Friends & Colleagues -
And we're off. Our 2018 legislative session kicked off Tuesday with Governor Martinez's eighth and final State of the State address. (Full text of her speech here.) Unsurprisingly, given her long history of tough rhetoric on the topic, she had a lot to say about education. While there is plenty to be both optimistic (statewide graduation rate of 71%) and skeptical (we still trail the U.S. average by 13 points) about, the central question seems to be how, not if, New Mexico will spend the extra money from our current oil and gas boom on education?
There's lots of talk, as there has been for the last eights years, about House Joint Resolution 1 which calls for hundreds of millions to increase early childhood education. I'll also keep my eye on the proposed 2 percent pay raise for teachers, 1 percent raise for all non-teaching school staff (well deserved for both groups), and a potential $5,000 bonus for "exemplary" and STEM teachers, which is backed by a recent report from the Feds. The Gov also called for "a firm cap on the portion of a school district’s budget used for administrative expenses" stemming from Think New Mexico's recent research. As this is a 30-day session, the action will need to be fast and furious.
The growing consensus is that most of our extra dollars must go to education, where the budget is still more than 10 percent less than pre-2008 levels. I'd love to see:
- Increased investment in high-quality early childhood education,
- Competitive grants for districts (both rural and urban) to innovate, and
- Ample dollars for proven school models (like that of Mission Achievement and Success I've written about) to expand and share their work.
[LOCAL: NEWS] AP Classes Reach Historic High in NM. In 2017, 19,526 NM students enrolled in AP classes and sat for about 17,000 exams in all 38 subjects offered. Though I see we still need focused efforts on expanding access and performance for low-income students. The high schools behind this surge tend to be more affluent, including Los Alamos, Rio Rancho, and La Cueva and Eldorado in Albuquerque. This year NMPED asked for a one million dollar increase in fee waivers for eligible students, which about 5,000 students utilized last year.
[LOCAL: RESEARCH] NM Voices for Children Releases "2017 Kids Count Data Book". The Albuquerque-based non-profit released this annual report in conjunction with the national Annie E. Casey Foundation. The education section begins on page 44 and includes district-level enrollment, free-lunch, proficiency, attendance, and graduation stats. Given the makeup of the board and staff for Voices, I was pleasantly surprised to see the report parrot this line nearly verbatim from Gov. Martinez's SOTS address: "this year 4,100 more New Mexico kids will benefit from NM Pre-K than did five years ago". While this report is light on policy recommendations, it is a helpful baseline of the challenges we continue to face in education and beyond.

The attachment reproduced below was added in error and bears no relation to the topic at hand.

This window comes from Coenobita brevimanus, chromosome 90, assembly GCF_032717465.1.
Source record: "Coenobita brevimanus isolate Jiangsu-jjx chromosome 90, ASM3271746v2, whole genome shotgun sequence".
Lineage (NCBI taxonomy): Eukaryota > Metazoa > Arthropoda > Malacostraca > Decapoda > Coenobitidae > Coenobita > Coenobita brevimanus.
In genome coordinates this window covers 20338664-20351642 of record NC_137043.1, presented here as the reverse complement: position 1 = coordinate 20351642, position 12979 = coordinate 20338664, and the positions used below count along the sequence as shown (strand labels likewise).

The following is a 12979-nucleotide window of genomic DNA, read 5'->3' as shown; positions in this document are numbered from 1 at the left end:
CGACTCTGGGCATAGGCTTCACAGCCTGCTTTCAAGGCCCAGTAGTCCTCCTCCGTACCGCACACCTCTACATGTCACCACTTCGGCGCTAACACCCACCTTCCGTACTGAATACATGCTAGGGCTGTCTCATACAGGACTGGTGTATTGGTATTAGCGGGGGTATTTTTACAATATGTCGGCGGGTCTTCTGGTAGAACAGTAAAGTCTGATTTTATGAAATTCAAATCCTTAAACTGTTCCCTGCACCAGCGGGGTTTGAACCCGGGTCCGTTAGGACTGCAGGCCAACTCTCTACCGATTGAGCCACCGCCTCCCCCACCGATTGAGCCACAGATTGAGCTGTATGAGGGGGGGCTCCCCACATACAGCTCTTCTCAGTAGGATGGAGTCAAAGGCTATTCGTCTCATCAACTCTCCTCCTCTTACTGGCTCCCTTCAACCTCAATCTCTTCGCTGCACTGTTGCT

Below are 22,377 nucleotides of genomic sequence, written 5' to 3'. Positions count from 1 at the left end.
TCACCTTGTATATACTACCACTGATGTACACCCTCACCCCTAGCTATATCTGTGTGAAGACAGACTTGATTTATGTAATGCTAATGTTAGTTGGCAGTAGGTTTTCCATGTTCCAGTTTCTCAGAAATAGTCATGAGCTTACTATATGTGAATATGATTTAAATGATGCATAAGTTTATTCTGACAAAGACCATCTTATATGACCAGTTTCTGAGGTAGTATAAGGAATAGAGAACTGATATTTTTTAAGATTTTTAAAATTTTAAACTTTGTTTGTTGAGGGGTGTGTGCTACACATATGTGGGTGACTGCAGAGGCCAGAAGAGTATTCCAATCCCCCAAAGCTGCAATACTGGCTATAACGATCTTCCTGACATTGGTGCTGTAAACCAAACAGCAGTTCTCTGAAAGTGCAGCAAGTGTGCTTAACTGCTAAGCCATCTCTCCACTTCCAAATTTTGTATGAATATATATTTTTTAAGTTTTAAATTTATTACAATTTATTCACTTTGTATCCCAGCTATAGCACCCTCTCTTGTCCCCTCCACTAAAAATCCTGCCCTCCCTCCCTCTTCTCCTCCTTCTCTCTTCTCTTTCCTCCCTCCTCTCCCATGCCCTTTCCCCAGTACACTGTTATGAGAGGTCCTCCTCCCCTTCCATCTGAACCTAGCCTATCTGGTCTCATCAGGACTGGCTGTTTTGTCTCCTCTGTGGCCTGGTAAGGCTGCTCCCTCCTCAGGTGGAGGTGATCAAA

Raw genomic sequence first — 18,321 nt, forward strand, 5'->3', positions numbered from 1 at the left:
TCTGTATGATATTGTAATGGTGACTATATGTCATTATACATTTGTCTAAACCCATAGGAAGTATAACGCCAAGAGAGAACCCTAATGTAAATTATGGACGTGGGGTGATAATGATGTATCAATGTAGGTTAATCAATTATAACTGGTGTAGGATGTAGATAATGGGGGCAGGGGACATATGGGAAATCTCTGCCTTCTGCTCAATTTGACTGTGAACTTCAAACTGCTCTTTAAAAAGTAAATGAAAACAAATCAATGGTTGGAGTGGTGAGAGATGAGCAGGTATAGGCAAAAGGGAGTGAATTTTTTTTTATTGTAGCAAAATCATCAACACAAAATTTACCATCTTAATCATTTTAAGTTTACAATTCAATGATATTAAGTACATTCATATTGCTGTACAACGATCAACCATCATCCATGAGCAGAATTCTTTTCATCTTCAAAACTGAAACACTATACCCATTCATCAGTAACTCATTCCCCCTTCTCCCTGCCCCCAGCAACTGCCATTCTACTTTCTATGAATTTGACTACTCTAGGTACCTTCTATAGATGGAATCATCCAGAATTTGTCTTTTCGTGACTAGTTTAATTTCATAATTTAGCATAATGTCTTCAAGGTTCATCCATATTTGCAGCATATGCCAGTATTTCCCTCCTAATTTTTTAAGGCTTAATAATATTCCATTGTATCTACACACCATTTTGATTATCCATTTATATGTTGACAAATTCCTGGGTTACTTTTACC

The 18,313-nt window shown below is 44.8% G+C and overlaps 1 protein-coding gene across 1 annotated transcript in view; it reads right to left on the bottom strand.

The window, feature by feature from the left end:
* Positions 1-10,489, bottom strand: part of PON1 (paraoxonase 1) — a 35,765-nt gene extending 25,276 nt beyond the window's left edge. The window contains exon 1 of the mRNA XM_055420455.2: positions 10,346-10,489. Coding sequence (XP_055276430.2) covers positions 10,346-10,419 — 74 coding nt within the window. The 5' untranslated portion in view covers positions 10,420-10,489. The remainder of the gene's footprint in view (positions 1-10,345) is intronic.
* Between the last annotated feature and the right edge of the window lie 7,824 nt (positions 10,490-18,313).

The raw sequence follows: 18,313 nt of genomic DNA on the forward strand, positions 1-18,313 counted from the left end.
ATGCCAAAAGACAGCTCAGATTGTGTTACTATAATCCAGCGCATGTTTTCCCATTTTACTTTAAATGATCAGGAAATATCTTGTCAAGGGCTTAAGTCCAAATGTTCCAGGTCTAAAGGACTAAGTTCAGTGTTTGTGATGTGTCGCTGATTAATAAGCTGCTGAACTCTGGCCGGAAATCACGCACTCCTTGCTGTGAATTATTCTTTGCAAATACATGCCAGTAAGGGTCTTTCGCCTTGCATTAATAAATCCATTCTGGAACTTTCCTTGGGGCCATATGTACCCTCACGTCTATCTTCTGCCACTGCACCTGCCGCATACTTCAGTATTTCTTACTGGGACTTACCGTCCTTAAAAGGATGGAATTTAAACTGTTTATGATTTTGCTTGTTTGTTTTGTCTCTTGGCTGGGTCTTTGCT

[LOCAL: RESEARCH] NMSU College of Ed Issues Teacher Vacancy Report. I'm a tad behind on this, but in mid-November Dr. Karen Trujillo at the STEM Outreach Alliance Research (SOAR) lab released this research. While there has been alarm about New Mexico being second in teacher turnover, this report reveals important nuances. Here are some highlights:
- There are currently 673 educator vacancies in New Mexico. This includes certified teachers, counselors, administrators, and support providers such as speech pathologists and social workers;
- As expected, the need varies by region in the state. Central New Mexico has a bulk of openings, though there is a 36% increase in the Southeast and a 32% increase in the Northwest compared to 2016;
- A vast preponderance of openings are in Elementary and Special Education (SPED). "Approximately 4,910 elementary students are being taught by a long-term substitute." Additionally, "SPED teachers account for 223 or 46% of all teacher openings, up from 35% last year, [and] account for 54% of posted vacancies"; and
- Completion of education programs from 4-year institutions is down, while those of 2-year programs is up. Basically, alternative licensure is on the rise here in New Mexico and nationwide. There is a 27.7% decrease in the number of completers from 4-year universities over the past six years and a 94% increase in 2-year completers.
We have the facts, but what will we do about them? How do we incentivize meaningful, yet streamlined training and licensure for aspiring SPED and elementary teachers? Not having a degree in Education shouldn't be a firewall for aspiring teachers (something Sen. Griggs tried to address in SB 114 last year), but we also can't throw unprepared folks, regardless of their prior professional experience, into the classroom. How do we encourage more high-performing teachers to move into these positions? Education is projected to be our "second fastest growing industry from 2012-2022 with an increase of 23.8%." Let's proactively wrap our heads and arms around the likely challenges now.